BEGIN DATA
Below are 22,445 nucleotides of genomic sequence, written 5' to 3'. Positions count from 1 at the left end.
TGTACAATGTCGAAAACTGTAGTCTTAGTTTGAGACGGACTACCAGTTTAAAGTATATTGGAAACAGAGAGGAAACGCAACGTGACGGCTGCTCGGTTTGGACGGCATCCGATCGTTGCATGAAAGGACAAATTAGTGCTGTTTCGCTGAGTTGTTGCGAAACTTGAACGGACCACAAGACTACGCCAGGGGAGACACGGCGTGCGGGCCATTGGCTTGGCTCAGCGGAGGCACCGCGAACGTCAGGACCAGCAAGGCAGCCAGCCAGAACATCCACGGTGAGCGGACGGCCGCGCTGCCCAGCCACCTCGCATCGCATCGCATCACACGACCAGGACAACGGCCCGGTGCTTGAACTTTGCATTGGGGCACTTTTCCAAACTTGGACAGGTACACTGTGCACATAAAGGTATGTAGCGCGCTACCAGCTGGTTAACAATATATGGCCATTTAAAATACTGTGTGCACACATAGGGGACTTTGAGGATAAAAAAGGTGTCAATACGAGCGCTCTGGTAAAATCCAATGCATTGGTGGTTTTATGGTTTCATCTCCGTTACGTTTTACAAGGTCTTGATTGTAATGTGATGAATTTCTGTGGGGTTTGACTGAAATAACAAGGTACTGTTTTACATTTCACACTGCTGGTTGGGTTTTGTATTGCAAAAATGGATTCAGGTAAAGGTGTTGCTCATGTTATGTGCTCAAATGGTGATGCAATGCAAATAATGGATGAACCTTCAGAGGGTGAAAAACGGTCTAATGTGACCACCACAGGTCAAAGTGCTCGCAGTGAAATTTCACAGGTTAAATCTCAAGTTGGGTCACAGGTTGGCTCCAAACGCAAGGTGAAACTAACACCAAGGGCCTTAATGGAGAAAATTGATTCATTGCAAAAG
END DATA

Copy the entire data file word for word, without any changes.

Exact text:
Below are 22,445 nucleotides of genomic sequence, written 5' to 3'. Positions count from 1 at the left end.
TGTACAATGTCGAAAACTGTAGTCTTAGTTTGAGACGGACTACCAGTTTAAAGTATATTGGAAACAGAGAGGAAACGCAACGTGACGGCTGCTCGGTTTGGACGGCATCCGATCGTTGCATGAAAGGACAAATTAGTGCTGTTTCGCTGAGTTGTTGCGAAACTTGAACGGACCACAAGACTACGCCAGGGGAGACACGGCGTGCGGGCCATTGGCTTGGCTCAGCGGAGGCACCGCGAACGTCAGGACCAGCAAGGCAGCCAGCCAGAACATCCACGGTGAGCGGACGGCCGCGCTGCCCAGCCACCTCGCATCGCATCGCATCACACGACCAGGACAACGGCCCGGTGCTTGAACTTTGCATTGGGGCACTTTTCCAAACTTGGACAGGTACACTGTGCACATAAAGGTATGTAGCGCGCTACCAGCTGGTTAACAATATATGGCCATTTAAAATACTGTGTGCACACATAGGGGACTTTGAGGATAAAAAAGGTGTCAATACGAGCGCTCTGGTAAAATCCAATGCATTGGTGGTTTTATGGTTTCATCTCCGTTACGTTTTACAAGGTCTTGATTGTAATGTGATGAATTTCTGTGGGGTTTGACTGAAATAACAAGGTACTGTTTTACATTTCACACTGCTGGTTGGGTTTTGTATTGCAAAAATGGATTCAGGTAAAGGTGTTGCTCATGTTATGTGCTCAAATGGTGATGCAATGCAAATAATGGATGAACCTTCAGAGGGTGAAAAACGGTCTAATGTGACCACCACAGGTCAAAGTGCTCGCAGTGAAATTTCACAGGTTAAATCTCAAGTTGGGTCACAGGTTGGCTCCAAACGCAAGGTGAAACTAACACCAAGGGCCTTAATGGAGAAAATTGATTCATTGCAAAAG